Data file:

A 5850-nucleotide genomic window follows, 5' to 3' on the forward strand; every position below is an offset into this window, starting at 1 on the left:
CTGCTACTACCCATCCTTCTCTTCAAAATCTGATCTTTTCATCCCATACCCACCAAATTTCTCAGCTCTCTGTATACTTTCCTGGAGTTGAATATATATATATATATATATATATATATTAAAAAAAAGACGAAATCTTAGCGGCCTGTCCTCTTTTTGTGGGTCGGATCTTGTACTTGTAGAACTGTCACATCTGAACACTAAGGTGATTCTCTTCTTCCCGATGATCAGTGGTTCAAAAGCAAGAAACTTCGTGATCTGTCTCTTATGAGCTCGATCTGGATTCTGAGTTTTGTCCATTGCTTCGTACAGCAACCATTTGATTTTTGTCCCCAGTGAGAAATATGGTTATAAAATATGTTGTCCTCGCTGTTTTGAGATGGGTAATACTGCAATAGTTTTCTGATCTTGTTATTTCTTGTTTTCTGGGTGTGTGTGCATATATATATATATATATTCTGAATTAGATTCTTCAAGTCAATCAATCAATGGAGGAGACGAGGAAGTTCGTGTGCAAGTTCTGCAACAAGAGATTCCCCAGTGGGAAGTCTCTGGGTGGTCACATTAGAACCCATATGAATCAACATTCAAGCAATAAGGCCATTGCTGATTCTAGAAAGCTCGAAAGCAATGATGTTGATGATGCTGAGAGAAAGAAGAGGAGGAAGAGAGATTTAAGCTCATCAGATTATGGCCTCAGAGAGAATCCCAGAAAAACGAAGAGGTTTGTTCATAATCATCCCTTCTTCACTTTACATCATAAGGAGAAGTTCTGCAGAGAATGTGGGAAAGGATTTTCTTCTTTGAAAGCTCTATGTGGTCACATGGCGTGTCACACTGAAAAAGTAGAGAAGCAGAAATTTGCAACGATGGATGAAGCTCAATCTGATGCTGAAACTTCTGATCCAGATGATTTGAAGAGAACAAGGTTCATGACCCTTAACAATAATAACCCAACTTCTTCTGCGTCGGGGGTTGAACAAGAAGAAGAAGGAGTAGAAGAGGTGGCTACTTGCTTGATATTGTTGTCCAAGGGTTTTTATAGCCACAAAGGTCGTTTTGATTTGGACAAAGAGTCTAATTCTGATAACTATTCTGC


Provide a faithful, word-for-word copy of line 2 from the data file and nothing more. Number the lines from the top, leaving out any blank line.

CTGCTACTACCCATCCTTCTCTTCAAAATCTGATCTTTTCATCCCATACCCACCAAATTTCTCAGCTCTCTGTATACTTTCCTGGAGTTGAATATATATATATATATATATATATATATTAAAAAAAAGACGAAATCTTAGCGGCCTGTCCTCTTTTTGTGGGTCGGATCTTGTACTTGTAGAACTGTCACATCTGAACACTAAGGTGATTCTCTTCTTCCCGATGATCAGTGGTTCAAAAGCAAGAAACTTCGTGATCTGTCTCTTATGAGCTCGATCTGGATTCTGAGTTTTGTCCATTGCTTCGTACAGCAACCATTTGATTTTTGTCCCCAGTGAGAAATATGGTTATAAAATATGTTGTCCTCGCTGTTTTGAGATGGGTAATACTGCAATAGTTTTCTGATCTTGTTATTTCTTGTTTTCTGGGTGTGTGTGCATATATATATATATATATTCTGAATTAGATTCTTCAAGTCAATCAATCAATGGAGGAGACGAGGAAGTTCGTGTGCAAGTTCTGCAACAAGAGATTCCCCAGTGGGAAGTCTCTGGGTGGTCACATTAGAACCCATATGAATCAACATTCAAGCAATAAGGCCATTGCTGATTCTAGAAAGCTCGAAAGCAATGATGTTGATGATGCTGAGAGAAAGAAGAGGAGGAAGAGAGATTTAAGCTCATCAGATTATGGCCTCAGAGAGAATCCCAGAAAAACGAAGAGGTTTGTTCATAATCATCCCTTCTTCACTTTACATCATAAGGAGAAGTTCTGCAGAGAATGTGGGAAAGGATTTTCTTCTTTGAAAGCTCTATGTGGTCACATGGCGTGTCACACTGAAAAAGTAGAGAAGCAGAAATTTGCAACGATGGATGAAGCTCAATCTGATGCTGAAACTTCTGATCCAGATGATTTGAAGAGAACAAGGTTCATGACCCTTAACAATAATAACCCAACTTCTTCTGCGTCGGGGGTTGAACAAGAAGAAGAAGGAGTAGAAGAGGTGGCTACTTGCTTGATATTGTTGTCCAAGGGTTTTTATAGCCACAAAGGTCGTTTTGATTTGGACAAAGAGTCTAATTCTGATAACTATTCTGC